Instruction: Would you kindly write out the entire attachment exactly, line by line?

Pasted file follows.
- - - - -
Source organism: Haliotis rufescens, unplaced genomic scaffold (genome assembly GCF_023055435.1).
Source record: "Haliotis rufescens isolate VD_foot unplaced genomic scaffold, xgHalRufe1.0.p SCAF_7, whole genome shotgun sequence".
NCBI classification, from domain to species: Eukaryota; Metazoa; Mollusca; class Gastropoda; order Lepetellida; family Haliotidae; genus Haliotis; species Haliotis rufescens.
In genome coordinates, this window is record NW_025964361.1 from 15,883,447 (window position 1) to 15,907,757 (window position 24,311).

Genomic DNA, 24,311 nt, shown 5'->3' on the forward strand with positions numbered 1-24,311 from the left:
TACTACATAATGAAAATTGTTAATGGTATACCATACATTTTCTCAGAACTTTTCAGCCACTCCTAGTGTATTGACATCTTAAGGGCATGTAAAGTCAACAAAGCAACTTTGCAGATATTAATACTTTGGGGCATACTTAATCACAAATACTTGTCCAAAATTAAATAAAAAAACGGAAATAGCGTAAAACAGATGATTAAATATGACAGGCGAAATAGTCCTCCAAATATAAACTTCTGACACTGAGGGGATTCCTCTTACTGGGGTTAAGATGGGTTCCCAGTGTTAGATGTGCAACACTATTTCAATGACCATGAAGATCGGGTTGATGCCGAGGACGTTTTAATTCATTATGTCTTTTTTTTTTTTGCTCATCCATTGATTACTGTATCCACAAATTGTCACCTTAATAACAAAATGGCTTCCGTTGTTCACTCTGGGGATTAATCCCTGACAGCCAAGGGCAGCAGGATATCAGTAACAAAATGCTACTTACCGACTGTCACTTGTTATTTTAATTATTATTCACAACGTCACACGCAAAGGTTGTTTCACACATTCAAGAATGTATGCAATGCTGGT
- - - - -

Source organism: Haliotis rufescens, unplaced genomic scaffold (genome assembly GCF_023055435.1).
Source record: "Haliotis rufescens isolate VD_foot unplaced genomic scaffold, xgHalRufe1.0.p SCAF_7, whole genome shotgun sequence".
NCBI classification, from domain to species: Eukaryota; Metazoa; Mollusca; class Gastropoda; order Lepetellida; family Haliotidae; genus Haliotis; species Haliotis rufescens.
In genome coordinates, this window is record NW_025964361.1 from 15,883,447 (window position 1) to 15,907,757 (window position 24,311).

Genomic DNA, 24,311 nt, shown 5'->3' on the forward strand with positions numbered 1-24,311 from the left:
TACTACATAATGAAAATTGTTAATGGTATACCATACATTTTCTCAGAACTTTTCAGCCACTCCTAGTGTATTGACATCTTAAGGGCATGTAAAGTCAACAAAGCAACTTTGCAGATATTAATACTTTGGGGCATACTTAATCACAAATACTTGTCCAAAATTAAATAAAAAAACGGAAATAGCGTAAAACAGATGATTAAATATGACAGGCGAAATAGTCCTCCAAATATAAACTTCTGACACTGAGGGGATTCCTCTTACTGGGGTTAAGATGGGTTCCCAGTGTTAGATGTGCAACACTATTTCAATGACCATGAAGATCGGGTTGATGCCGAGGACGTTTTAATTCATTATGTCTTTTTTTTTTTTGCTCATCCATTGATTACTGTATCCACAAATTGTCACCTTAATAACAAAATGGCTTCCGTTGTTCACTCTGGGGATTAATCCCTGACAGCCAAGGGCAGCAGGATATCAGTAACAAAATGCTACTTACCGACTGTCACTTGTTATTTTAATTATTATTCACAACGTCACACGCAAAGGTTGTTTCACACATTCAAGAATGTATGCAATGCTGGT